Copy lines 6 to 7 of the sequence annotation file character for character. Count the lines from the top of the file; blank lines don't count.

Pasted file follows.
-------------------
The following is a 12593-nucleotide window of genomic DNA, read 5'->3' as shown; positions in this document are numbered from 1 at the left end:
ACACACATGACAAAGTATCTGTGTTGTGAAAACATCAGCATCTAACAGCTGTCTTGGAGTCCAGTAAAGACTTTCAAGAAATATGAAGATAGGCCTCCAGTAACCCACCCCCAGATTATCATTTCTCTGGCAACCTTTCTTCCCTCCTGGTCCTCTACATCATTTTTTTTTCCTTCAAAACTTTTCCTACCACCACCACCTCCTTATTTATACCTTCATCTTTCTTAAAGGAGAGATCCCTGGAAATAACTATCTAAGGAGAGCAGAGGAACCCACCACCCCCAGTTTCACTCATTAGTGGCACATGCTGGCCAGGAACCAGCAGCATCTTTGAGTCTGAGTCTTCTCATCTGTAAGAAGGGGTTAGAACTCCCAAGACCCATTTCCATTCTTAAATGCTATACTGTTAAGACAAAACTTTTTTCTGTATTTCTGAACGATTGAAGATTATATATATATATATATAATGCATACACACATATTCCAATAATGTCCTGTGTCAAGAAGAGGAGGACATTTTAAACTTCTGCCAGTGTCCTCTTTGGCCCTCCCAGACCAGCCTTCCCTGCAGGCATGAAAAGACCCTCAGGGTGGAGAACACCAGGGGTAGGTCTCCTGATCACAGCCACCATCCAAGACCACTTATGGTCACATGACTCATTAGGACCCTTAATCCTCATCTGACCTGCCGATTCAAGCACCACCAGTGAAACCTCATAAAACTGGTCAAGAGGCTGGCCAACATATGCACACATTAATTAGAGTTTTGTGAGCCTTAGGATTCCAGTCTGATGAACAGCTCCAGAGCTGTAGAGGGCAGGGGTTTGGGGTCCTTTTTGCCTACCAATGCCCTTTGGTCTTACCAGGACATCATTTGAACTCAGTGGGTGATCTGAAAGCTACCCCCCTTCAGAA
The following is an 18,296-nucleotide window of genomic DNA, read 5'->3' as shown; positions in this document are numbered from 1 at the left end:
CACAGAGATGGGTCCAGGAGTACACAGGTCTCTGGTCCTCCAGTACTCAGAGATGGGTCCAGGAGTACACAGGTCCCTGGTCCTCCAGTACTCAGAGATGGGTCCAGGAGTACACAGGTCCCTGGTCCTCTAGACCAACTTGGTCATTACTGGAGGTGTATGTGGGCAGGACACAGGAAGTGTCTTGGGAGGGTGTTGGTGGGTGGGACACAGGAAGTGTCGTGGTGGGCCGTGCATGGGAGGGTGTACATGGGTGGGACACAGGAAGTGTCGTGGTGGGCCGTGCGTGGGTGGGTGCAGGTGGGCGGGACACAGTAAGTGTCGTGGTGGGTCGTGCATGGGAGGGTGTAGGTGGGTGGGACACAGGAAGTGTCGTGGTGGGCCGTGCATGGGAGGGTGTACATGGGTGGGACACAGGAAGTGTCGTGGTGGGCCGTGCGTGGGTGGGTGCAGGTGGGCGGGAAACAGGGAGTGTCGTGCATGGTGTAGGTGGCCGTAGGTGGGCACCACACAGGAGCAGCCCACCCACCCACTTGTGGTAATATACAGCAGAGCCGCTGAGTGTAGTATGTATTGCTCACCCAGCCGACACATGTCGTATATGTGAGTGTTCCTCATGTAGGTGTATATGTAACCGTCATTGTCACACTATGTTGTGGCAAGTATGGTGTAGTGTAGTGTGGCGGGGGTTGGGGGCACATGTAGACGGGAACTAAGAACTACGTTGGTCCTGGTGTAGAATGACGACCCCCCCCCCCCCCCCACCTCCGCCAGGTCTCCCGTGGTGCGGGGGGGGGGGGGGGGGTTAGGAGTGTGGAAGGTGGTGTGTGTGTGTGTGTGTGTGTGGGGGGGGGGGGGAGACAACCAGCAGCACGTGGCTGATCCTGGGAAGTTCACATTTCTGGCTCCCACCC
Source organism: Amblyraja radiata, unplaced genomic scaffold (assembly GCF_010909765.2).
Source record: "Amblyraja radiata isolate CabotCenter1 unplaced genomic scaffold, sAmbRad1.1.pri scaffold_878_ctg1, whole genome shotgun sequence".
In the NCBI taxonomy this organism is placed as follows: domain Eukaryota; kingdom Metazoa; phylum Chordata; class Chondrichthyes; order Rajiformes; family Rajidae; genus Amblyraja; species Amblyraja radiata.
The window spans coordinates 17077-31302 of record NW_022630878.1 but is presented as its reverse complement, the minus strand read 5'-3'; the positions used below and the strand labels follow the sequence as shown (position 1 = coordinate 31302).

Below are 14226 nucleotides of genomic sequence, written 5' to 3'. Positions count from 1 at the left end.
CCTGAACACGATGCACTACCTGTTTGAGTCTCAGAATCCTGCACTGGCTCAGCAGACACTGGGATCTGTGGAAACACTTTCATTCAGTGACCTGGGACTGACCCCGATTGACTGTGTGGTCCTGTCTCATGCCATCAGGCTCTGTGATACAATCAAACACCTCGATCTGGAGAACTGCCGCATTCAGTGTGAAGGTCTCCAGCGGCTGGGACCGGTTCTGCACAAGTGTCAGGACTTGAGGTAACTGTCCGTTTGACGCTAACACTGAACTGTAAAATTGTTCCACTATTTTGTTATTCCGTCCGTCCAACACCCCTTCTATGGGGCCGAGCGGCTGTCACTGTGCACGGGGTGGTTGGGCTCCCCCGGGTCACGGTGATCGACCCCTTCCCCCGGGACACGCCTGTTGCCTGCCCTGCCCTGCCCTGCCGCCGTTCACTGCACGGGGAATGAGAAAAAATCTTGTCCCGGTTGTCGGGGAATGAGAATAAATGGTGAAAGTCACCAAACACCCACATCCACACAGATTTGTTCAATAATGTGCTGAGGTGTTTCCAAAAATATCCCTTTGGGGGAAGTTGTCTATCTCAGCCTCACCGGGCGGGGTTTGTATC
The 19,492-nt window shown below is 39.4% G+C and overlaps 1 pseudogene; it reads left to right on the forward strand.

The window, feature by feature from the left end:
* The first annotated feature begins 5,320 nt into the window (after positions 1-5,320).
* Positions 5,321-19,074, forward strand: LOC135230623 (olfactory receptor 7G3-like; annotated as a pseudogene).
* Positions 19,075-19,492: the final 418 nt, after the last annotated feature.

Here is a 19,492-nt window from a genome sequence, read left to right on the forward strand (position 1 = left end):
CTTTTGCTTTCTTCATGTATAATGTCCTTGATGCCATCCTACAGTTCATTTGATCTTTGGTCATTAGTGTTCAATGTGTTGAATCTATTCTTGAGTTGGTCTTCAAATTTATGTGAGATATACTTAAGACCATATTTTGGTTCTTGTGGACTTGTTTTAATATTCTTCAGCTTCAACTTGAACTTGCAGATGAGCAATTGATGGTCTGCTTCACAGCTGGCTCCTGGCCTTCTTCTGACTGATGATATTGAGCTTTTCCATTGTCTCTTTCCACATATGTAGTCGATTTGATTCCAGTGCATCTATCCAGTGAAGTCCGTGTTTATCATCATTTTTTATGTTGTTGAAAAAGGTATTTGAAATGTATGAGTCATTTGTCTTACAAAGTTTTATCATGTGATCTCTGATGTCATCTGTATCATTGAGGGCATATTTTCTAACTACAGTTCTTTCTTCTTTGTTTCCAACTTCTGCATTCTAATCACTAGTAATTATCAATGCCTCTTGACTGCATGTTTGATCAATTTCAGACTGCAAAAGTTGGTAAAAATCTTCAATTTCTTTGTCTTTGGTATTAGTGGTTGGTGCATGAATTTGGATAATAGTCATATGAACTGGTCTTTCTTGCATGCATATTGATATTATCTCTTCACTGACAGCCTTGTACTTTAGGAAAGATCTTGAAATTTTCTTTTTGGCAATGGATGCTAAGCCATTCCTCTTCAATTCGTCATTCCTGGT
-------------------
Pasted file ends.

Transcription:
Source record: "Amblyraja radiata isolate CabotCenter1 unplaced genomic scaffold, sAmbRad1.1.pri scaffold_878_ctg1, whole genome shotgun sequence".
In the NCBI taxonomy this organism is placed as follows: domain Eukaryota; kingdom Metazoa; phylum Chordata; class Chondrichthyes; order Rajiformes; family Rajidae; genus Amblyraja; species Amblyraja radiata.